Other times you instead feel like the feature request is ok, general enough, not too hard to implement, and there are no good ways to address the problem in some other way: this may be a good feature to implement, and yet it is a good idea to wait a a few weeks at least, to see if after some time the addition appears to be still good. Basically every non trivial feature should stay in the TODO list some time before to get implemented.

Be pragmatic about your roadmap

Real programmers love to solve hard problems, so it's easy to fall in the trap of implementing what's the most fun to code instead of implementing what's useful. Actually if you love the problem domain, most things will be fun to code in the end, but to get the roadmap wrong is a huge mistake.

For instance I was quite convinced to implement redis-cluster (a layer that gives automatic sharding and fault tolerance among N nodes) as it is a very interesting problem to solve. There is to study new things and possibly design some new algorithm variant that will work well with the Redis semantic and data model. But actually most people in the short time will need much more the ability to use datasets bigger than RAM, that is, the Virtual Memory feature. I changed the plans and I'm going to work on VM in all the first part of 2010, this means that most people will have a very simpler upgrade path once their datasets will be bigger (assuming accesses are not evenly distributed). Even if redis-cluster is nice and will be the next big thing after VM to get inside Redis, this is not as important for most users. To implement one or the other feature before can change the users feeling about your project, so here the rule is, solve problems accordingly to the number of people that will benefit from the new implementations.

Don't expect tons of code that you can actually merge

There is a fable in the open source world, that you get a lot of code once you start to have an user base. This is not how it works: be prepared to write 95% of the code of your project for the first years. There will be somebody that will contribute code actually, but most of the times this code will be about features you don't want to implement, or will not look like sane enough to be merged without a profound review, or will solve a good problem in a way that is not general enough, or simply the coder does not understand enough of the Redis internals or about your future plans to provide an implementation that is acceptable.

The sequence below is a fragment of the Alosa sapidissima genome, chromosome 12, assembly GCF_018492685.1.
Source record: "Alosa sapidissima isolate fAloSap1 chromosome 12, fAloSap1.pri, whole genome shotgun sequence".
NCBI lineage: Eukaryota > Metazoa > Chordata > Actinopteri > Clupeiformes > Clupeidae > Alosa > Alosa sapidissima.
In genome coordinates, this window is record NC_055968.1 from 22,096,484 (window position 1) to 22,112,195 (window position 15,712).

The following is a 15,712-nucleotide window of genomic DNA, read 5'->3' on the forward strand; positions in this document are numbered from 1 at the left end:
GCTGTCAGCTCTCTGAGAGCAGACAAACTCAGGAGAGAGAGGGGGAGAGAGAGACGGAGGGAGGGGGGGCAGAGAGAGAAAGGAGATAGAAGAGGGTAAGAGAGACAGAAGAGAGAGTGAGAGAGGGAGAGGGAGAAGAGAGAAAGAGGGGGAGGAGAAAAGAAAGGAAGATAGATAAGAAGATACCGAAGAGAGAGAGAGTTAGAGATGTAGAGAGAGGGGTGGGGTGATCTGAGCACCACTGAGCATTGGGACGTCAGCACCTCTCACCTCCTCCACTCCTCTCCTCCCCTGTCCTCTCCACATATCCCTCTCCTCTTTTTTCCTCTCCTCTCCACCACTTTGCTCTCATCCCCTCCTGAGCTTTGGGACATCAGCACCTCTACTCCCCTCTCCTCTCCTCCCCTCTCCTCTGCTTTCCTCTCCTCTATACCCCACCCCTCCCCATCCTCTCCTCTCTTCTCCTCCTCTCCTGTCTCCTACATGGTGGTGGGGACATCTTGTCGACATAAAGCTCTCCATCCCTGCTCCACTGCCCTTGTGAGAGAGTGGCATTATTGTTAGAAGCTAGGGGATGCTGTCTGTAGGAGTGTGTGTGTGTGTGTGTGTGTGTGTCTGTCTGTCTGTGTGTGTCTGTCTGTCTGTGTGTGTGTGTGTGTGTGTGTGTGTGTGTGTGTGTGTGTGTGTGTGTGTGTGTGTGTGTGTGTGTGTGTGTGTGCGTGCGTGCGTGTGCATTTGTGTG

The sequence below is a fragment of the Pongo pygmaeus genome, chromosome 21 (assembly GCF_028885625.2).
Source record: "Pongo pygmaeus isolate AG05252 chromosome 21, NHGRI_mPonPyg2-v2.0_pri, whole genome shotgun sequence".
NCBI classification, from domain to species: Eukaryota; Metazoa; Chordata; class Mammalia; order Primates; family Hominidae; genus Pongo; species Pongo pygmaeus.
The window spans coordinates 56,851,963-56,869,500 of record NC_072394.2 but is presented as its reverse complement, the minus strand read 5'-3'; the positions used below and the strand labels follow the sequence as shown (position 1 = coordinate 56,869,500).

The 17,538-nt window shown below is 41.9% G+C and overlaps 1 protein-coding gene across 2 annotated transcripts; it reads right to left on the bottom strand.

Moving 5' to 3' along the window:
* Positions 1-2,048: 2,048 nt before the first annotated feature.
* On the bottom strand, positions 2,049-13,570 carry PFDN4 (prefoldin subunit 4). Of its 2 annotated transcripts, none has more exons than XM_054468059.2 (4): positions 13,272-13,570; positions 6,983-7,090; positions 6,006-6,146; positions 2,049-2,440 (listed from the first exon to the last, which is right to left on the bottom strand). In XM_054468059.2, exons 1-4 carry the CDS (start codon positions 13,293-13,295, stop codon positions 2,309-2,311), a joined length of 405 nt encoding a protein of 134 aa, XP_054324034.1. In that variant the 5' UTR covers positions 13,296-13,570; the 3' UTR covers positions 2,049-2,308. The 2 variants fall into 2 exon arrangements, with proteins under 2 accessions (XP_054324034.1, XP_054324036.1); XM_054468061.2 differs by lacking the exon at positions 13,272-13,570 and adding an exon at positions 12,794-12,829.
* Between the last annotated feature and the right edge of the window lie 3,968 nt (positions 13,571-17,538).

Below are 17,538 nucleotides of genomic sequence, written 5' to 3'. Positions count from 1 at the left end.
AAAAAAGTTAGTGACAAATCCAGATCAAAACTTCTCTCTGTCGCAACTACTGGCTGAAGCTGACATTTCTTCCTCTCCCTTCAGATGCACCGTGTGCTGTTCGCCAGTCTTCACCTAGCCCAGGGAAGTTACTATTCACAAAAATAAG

From time to time actually it's possible to merge a patch as it is, but this is rare. The idea of "let's implement a solid base so that other programmers will build all the rest" will not ever work.

BSD can be a strength even in the business side

If you are going to develop something that targets not just end users but companies, BSD can be the best pick, as in many business environments it's much more comfortable to use code with a license that allows for internal developments without to deal with distribution of the changes.

Most of the time it's not that this companies don't want to share their changes with the rest of the community, but that this changes are not ready for prime time or well documented, or may show too many things about corporate secrets, and so forth.

The good thing is that, you'll be free to provide a closed source version of your project for instance, even if you accept external patches. This can be a viable business model in many ways: the commercial version can only include things that are marginally useful for most users, but that are important in corporate environments, or may have special features that are too specific to get inside the "real" project but that it's ok to support commercially, and so forth.

Basically the BSD license does not mean that it will be impossible to do business with your project, but your users can be much more comfortable using something that can't experience problems similar to the ones MySQL experienced lately.
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Comments

KS Sreeram writes:
26 Dec 09, 15:13:40
The link to Redis at the beginning of the article is incorrectly pointing to:
http://code.google.com/redis
antirez writes:
26 Dec 09, 15:34:31
@KS Sreeram: thx, fixed!
26 Dec 09, 15:45:36
Thanks for your project, keep the speed of the development, and I believe that it will be one of the best known project of the year 2010.
26 Dec 09, 16:04:05
Redis is excellent open-source project! Thank you for your work and great write up!
Andres writes:
26 Dec 09, 16:35:54
started looking at redis recently, great job!
26 Dec 09, 17:48:52
Excellent work with Redis, I prefer it to Memcached :)
Diego Sana writes:
26 Dec 09, 18:50:54
Congratulations on the first year and thanks for doing it. I think you should include one last paragraph: "Talk a lot and show commitment to the project". When i first heard of redis, i did a quick read in the page and followed you on Twitter, but didn't started using it. Then i saw you tweeting so much and so passionately about it that i decided to give it a try... and now i'm in love with Redis, which is the 2nd stuff from Italy i most like (1st is Pizza :D)
paulinohuerta writes:
26 Dec 09, 19:18:30
Redis arrives when RDBMS'es are not going anywhere.
How it arrives?. With ANSI C, a very simple installation (the first goal).